Quote of the day–Mark Philip Alger

Joe Huffman has his Just One Question. I have another:


If it is proper for a citizen to use force — even lethal force — to prevent or halt the commission of a felony (in the interest of preserving the life and property of the innocent), how much more-so to prevent an ongoing violation of a provision of the Constitution — given that the latter is the source of authority for the former?


When is it proper, for example, to use force to stop a legislator engaged in unconstitutional actions? Indeed, when is it required of those who have sworn oaths to… protect and defend the Constitution against all enemies, foreign and domestic…?


Mark Philip Alger
February 7, 2009
Our Curmudgeon…
[See also my Civil Disobedience web page. When you have an answer please share.–Joe]


8 thoughts on “Quote of the day–Mark Philip Alger

  1. Speaking as someone who has taken that oath, and is still bound by it (so far as I know, leaving military service does not break that oath), this is definitely something that gives me pause periodically. I can only imagine how it is for people still in active duty, and still having some of those same legislators and law-makers in their chain of command…

  2. Linoge. I’m wondering if I haven’t missed something. ::grin:: I was under the impression that legislators are NOT — specifically, and for good reason — NOT in the military chain of command. Which is why the military refers to the President and his assigns as the National Command Authority.

    Now, congresscritters may THINK they’re in the military chain of command, and they may wish they were, and they most certainly believe they SHOULD be, but… isn’t that kind of the point? They act in ignorance or arrogance with regard to the Constitution in nearly everything they do.

    And thank you for your service to our country.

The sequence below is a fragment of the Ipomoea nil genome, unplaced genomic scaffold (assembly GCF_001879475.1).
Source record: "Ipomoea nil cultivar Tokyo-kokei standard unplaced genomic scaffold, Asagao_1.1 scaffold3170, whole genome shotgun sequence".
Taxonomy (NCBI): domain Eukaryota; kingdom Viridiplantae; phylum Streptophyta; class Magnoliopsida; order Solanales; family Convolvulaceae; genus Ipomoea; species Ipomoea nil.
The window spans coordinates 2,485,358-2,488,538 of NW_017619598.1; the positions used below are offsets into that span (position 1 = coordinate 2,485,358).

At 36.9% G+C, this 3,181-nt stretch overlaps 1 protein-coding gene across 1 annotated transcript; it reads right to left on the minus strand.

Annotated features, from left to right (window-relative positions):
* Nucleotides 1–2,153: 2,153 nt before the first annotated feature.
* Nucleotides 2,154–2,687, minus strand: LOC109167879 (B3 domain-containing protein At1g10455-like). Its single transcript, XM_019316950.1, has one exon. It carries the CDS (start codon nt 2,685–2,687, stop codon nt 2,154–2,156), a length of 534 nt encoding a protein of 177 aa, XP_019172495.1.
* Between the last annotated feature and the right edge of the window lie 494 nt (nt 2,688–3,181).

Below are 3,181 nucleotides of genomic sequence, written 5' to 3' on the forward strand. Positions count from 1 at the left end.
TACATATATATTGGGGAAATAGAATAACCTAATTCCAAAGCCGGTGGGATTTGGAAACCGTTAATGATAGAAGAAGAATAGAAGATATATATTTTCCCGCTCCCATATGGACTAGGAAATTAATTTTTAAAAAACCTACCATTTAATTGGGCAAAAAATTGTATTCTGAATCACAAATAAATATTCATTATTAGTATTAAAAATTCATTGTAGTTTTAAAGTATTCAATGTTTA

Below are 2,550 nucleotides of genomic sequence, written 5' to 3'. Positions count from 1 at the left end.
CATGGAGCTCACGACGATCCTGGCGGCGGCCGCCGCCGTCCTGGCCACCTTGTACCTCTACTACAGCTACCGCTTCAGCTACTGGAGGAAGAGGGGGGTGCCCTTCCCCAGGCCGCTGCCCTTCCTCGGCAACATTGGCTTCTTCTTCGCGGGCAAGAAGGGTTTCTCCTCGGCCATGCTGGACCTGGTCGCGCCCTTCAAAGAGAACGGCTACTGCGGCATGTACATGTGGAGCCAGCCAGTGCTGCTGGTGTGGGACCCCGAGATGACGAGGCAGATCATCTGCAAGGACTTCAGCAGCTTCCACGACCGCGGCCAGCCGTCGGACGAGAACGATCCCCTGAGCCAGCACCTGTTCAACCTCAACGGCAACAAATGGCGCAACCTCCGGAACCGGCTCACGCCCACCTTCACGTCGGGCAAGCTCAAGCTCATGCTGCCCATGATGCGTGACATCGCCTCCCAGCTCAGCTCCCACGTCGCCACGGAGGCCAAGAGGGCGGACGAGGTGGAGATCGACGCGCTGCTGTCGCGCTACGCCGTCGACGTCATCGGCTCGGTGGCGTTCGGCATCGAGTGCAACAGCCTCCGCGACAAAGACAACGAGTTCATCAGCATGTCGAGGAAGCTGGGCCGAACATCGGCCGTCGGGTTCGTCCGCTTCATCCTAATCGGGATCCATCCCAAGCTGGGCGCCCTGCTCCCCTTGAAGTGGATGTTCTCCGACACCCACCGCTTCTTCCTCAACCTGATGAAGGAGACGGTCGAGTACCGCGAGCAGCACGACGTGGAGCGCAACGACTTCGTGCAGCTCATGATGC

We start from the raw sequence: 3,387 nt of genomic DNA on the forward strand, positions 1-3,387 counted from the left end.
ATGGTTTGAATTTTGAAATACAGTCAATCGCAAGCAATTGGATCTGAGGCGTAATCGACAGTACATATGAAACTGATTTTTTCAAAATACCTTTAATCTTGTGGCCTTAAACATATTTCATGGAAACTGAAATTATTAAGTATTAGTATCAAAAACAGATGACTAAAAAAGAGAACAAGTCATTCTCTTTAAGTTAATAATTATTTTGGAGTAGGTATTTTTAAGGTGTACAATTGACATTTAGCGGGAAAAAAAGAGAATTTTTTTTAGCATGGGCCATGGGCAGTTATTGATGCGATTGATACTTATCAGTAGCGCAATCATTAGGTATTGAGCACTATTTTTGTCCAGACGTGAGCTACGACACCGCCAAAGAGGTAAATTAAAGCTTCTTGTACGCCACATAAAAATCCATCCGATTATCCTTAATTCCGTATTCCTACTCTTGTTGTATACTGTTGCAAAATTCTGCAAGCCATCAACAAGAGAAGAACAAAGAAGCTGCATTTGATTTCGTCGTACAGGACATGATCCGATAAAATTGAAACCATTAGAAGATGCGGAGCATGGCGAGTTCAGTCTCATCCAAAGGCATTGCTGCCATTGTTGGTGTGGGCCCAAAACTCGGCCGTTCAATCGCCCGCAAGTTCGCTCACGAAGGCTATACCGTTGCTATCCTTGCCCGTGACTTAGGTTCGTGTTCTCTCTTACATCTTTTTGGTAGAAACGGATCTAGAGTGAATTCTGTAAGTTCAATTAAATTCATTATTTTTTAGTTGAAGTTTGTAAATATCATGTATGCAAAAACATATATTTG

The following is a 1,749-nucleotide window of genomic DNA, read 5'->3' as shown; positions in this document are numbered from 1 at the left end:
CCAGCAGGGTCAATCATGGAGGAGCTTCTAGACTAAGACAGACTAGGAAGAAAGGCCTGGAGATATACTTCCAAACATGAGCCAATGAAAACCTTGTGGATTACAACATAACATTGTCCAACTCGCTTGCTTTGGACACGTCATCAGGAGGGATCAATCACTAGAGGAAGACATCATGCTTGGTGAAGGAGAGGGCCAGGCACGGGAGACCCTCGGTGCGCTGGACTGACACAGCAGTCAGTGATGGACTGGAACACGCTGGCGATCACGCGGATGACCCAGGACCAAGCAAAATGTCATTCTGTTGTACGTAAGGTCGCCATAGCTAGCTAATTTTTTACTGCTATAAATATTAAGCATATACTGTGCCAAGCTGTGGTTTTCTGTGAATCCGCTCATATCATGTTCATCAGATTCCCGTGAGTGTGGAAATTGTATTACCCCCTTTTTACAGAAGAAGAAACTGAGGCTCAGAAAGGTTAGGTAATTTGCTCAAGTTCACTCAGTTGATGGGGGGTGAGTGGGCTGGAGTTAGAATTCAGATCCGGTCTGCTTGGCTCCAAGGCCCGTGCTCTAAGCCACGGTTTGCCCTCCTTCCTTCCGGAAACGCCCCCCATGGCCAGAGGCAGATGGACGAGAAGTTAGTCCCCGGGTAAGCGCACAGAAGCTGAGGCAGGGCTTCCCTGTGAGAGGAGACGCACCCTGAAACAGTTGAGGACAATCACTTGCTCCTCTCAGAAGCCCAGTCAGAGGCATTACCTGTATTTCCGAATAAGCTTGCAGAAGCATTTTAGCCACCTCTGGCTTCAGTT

3. I’ve also asked myself that question, as one bound by that oath.

    Herein lies the problem. Our legislature can see fit to change the constitution seemingly at will. An amendment, or worse, striking down an amendment, is well within their purview, and the constitution is what gives them the power to do just that. So if, by some act, they struck down the first ten amendments, or even just the second, and that act was either agreed to by the Him, or his veto overriden, and then the new amendment ratified, and cleared by review of the SCOTUS, I would be honor and duty bound to fully support that constitution.

    It’s a function of the truest weakness of our constitution, that it can be changed, often enough by the fancies and socio-political whims of the day–take prohibition for example. We had the whiskey rebellion over the gummint’s designs on taxing whiskey. A hundred and fifty-odd years later, we criminalized liquor altogether, based on a popular notion of alcohol as the root of all societies ills.

    Now, we see guns as the new booze.

    In criminalizing private ownership of guns, there is a completely legal means of doing it, the same reason that there are currently lines of our constitution that are struck through–bits about 3/5 of a person, women’s suffrage, etc. Sometimes, we see the changes as good for the overall whole, ssometimes we see them as bad, and we reert back to common sense–i.e. prohibition, but the effect on the gun industry would be far worse than the effect on the booze industry.

    Prior to prohibition, almost every town in America had its own brand of beer. Microbreweries weren’t kitchy, they were de rigeur. Every town brewed beer, often with recipes coming from the old country, and often with more regionally available ingredients. We had a great many different beers, of different style and character. Following prohibition, there were only a very few breweries remaining, they had either the resources to mothball their operation or produce non-alcoholic beverages during the interim. When they restarted operations, they saw that the best way to get back into business full swing was to produce a beer that would either appeal to all people, or at the very least, be bland enough to not make them stay sober altogether. The result is the “American” style of lager. Almost completely devoid of flavor, mildly hopped, barely bitter. The most common thing it has to its ancestors is bubbles.

    So, since we’re starting with a relatively small number of companies producing guns, a prohibition of any length in the civilian market would result, if that prohibition was ever listed, with new guns sharing the characteristic of appealing to the most people. I shudder to think what commonality they would have with American beer.